(A). Preparation is the single most important part of making a successful presentation. This is the crucial foundation and you should dedicate as much time to it as possible avoiding short-cuts.
Planning Your Presentation
Step 1: Analyze your audience -The first step in preparing a presentation is to learn more about the audience to whom you’ll be speaking.
Step 2: Select a topic – select a topic that is of interest to the audience and to you. It will be much easier to deliver a presentation that the audience finds relevant, and more enjoyable to research a topic that is of interest to you.
Step 3: Define the objective of the presentation – write the objective of the presentation in a single concise statement. The objective needs to specify exactly what you want your audience to learn from your presentation.
Step 4: Prepare the body of the presentation – After defining the objective of your presentation, determine how much information you can present in the amount of time allowed. Also, use your knowledge about the audience to prepare a presentation with the right level of detail.
The body of the presentation is where you present your ideas. To present your ideas convincingly, you will need to illustrate and support them. Strategies to help you do this include the following:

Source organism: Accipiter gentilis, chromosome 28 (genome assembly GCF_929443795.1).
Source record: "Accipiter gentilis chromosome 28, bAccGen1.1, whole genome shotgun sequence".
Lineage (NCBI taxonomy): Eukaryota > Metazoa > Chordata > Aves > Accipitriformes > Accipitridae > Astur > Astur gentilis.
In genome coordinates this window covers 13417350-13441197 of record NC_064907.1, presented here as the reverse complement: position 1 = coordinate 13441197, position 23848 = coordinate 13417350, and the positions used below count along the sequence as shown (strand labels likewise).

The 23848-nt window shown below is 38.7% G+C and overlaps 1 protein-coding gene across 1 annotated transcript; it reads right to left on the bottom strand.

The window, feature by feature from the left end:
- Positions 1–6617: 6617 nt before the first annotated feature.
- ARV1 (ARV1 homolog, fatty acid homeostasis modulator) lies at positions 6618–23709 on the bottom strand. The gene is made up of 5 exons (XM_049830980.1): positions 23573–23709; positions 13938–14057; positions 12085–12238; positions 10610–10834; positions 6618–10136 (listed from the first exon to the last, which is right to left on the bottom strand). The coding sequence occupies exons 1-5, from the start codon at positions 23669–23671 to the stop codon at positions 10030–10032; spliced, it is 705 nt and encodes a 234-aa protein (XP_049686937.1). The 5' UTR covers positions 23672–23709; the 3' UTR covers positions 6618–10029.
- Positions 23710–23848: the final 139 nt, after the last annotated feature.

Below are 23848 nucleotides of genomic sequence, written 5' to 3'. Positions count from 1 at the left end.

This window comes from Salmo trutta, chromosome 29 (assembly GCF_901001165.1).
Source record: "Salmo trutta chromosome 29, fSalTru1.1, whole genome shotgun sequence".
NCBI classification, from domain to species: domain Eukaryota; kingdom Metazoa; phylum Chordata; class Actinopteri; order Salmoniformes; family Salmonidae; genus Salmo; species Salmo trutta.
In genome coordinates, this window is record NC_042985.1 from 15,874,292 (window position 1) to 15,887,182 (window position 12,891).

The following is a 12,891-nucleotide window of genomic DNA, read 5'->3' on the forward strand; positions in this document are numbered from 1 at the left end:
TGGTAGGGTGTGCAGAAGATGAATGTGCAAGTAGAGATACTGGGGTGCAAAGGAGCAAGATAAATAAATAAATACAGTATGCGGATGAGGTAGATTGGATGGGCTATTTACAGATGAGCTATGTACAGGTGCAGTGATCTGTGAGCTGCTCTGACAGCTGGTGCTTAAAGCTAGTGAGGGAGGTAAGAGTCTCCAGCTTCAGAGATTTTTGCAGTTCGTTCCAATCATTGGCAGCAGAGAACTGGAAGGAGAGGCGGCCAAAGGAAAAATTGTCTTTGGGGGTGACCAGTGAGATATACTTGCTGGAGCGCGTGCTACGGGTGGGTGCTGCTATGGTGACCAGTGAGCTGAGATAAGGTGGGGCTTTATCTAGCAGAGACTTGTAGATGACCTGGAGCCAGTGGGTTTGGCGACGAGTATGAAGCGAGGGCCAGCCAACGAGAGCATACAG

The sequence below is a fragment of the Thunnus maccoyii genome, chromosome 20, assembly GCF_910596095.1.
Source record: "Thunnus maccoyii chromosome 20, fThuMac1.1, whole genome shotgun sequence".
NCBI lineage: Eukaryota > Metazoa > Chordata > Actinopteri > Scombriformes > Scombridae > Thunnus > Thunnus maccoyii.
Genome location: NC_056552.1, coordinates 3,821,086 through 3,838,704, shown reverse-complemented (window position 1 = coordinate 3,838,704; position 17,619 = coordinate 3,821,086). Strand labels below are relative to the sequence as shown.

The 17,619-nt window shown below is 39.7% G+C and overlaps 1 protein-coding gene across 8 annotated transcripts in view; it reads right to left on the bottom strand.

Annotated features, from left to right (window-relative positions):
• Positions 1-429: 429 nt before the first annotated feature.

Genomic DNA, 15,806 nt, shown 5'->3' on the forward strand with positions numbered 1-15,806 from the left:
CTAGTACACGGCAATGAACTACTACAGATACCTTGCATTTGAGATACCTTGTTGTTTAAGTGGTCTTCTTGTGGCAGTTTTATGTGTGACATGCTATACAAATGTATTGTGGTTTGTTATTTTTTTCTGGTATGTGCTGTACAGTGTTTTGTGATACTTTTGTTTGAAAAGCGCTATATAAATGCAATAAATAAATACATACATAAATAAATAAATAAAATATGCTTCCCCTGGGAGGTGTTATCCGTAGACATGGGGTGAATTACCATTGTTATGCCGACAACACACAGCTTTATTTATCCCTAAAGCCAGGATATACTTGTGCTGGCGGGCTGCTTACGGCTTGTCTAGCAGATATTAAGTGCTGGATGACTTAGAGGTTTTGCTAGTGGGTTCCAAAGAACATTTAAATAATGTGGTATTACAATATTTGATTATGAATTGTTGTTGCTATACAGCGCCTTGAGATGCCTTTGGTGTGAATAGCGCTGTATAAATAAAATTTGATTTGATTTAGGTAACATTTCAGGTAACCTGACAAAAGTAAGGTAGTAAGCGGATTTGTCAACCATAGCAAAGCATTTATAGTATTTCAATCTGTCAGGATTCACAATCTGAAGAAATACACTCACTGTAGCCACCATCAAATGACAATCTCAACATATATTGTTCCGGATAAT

• Present data and facts
• Read quotes from experts
• Relate personal experiences
• Provide vivid descriptions
Step 5: Prepare the introduction and conclusion – Once you’ve prepared the body of the presentation, decide how you will begin and end the talk. Make sure the introduction captures the attention of your audience and the conclusion summarizes and reiterates your important points.
Practicing and Delivering
Step 6: Practice delivering the presentation – When you practice your presentation, you can reduce the number of times you utter words and phrases like, “um,” “well,” and “you know.”
Speaking from Memory – This allows you the flexibility to move away from the podium and to maintain eye contact with the audience presentation from memory, have notes handy to jog your memory just in case
Speaking from Notes – The benefit of delivering a presentation from notes is that you sound natural rather than rehearsed and you can still maintain relatively good eye contact with the audience.
Speaking from Text – Speaking from text involves writing your speech out, word for word, then basically reading from the text.
Using a Combination of Methods – You may find the best method to be a combination of all three.
(B) Progress reports
Importance: Regular progress reporting creates a valuable written record of the projects’ life. This can be used later to look back and decide how to improve the running of future projects.
They should include the following: report date, project status, project summary, key issues, identified risks, tasks and next steps, decisions needed, key future dates and milestones, and budgeted cost.
Differences between progress report and final report
• Final reports are written once at the end of a project while progress reports are issued regularly as the project goes on.
• Progress reports stresses tasks in the project while final project stresses the whole project